Production of bacterial cellulose by Gluconacetobacter sacchari using dry olive mill residue
authors Gomes, FP; Silva, NHCS; Trovatti, E; Serafim, LS; Duarte, MF; Silvestre, AJD; Neto, CP; Freire, CSR
nationality International
journal BIOMASS & BIOENERGY
author keywords Bacterial cellulose; Gluconacetobacter sacchari; Dry olive mill residue; Biomass; Biopolymer
keywords ACETOBACTER-XYLINUM; MICROBIAL CELLULOSE; CARBON SOURCE; WASTE; OIL; EXTRACTION; MOLASSES
abstract Bacterial Cellulose (BC), produced by many bacteria specially those belonging to the Gluconacetobacter genus, is a very peculiar cellulose form that bears unique mechanical and structural properties that can be exploited in numerous applications. However, the production costs of BC are very high because of the use of quite expensive culture media. In this sense, the purpose of this work was to evaluate the possibility of use residues from the olive oil production industry as nutrient and carbon source for the production of BC by Gluconacetobacter sacchari. The dry olive mill residue (DOR) was submitted to water extraction at 40 and 100 degrees C (DOR40 and DOR100) and to hydrolysis with H2SO4 1M (DOR100H) in order to obtain sugar rich aqueous extracts to be used for BC production. The BC production obtained without addiction of any type of nutrients was 0.81 g L-1 for DOR40 and 0.85 g L (1) for DOR100 after 96 h incubation, which corresponded respectively to 32 and 34% of the production achieved with conventional HS culture medium (around 2.5 g L (-1)). In order to enhance the production of BC, the residues were supplemented with nitrogen (N) and phosphate (P) sources to overcome possible nutritional limitations. It was verified an increase on the BC production between 21.5% (N8 P4,5) and 43.2% (N1 P8) when compared with no supplementation. These are promising results to overcome high BC production costs. (C) 2013 Elsevier Ltd. All rights reserved.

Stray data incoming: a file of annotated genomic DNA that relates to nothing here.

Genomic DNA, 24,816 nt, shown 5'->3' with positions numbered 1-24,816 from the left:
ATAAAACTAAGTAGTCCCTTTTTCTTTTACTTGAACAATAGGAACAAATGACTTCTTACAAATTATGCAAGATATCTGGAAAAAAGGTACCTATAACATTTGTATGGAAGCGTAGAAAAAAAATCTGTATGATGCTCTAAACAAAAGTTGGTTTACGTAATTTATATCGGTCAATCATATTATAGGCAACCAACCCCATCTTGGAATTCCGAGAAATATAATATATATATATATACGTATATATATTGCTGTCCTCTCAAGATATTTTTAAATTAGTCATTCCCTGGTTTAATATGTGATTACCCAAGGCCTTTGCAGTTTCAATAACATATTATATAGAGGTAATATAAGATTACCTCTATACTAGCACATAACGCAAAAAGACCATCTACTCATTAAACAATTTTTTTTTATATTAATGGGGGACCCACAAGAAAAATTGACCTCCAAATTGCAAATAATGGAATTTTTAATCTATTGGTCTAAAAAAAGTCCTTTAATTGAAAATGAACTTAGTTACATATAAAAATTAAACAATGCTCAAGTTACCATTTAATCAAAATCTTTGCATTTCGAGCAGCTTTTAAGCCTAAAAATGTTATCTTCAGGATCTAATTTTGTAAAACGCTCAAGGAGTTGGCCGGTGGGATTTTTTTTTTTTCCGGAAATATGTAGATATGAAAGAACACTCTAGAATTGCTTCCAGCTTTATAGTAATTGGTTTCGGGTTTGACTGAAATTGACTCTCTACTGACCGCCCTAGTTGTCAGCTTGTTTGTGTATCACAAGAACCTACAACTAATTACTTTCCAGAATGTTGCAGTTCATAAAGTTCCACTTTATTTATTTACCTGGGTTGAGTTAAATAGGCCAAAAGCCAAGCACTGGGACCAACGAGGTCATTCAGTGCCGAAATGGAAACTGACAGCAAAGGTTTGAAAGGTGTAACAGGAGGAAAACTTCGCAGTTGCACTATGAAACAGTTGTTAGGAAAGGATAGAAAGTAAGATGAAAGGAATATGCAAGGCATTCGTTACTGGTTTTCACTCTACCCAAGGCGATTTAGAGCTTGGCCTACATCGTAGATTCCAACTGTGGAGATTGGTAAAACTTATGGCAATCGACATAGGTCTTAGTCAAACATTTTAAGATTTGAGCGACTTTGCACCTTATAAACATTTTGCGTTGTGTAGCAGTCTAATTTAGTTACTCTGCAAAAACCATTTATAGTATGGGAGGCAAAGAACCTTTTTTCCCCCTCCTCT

publisher PERGAMON-ELSEVIER SCIENCE LTD
issn 0961-9534
year published 2013
volume 55
beginning page 205
ending page 211
digital object identifier (doi) 10.1016/j.biombioe.2013.02.004
web of science category Agricultural Engineering; Biotechnology & Applied Microbiology; Energy & Fuels
subject category Agriculture; Biotechnology & Applied Microbiology; Energy & Fuels
unique article identifier WOS:000321595900021
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